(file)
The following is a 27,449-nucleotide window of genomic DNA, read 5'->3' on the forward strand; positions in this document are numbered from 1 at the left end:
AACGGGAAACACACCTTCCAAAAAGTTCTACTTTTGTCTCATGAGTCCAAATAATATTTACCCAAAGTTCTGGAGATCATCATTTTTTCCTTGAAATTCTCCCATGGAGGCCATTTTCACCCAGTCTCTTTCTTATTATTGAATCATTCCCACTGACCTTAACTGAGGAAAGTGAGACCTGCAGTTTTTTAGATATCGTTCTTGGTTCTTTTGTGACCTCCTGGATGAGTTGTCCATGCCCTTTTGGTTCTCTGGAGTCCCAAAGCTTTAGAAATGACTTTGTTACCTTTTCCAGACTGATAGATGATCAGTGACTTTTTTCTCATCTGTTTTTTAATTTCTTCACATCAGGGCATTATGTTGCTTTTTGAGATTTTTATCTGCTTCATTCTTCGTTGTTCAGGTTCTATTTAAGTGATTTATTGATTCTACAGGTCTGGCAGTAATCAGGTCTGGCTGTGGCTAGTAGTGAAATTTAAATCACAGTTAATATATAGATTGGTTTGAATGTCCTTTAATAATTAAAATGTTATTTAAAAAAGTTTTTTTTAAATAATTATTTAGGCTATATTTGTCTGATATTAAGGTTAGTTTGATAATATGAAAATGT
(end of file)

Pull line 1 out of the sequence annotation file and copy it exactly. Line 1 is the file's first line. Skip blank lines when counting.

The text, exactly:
The following is a 27,449-nucleotide window of genomic DNA, read 5'->3' on the forward strand; positions in this document are numbered from 1 at the left end: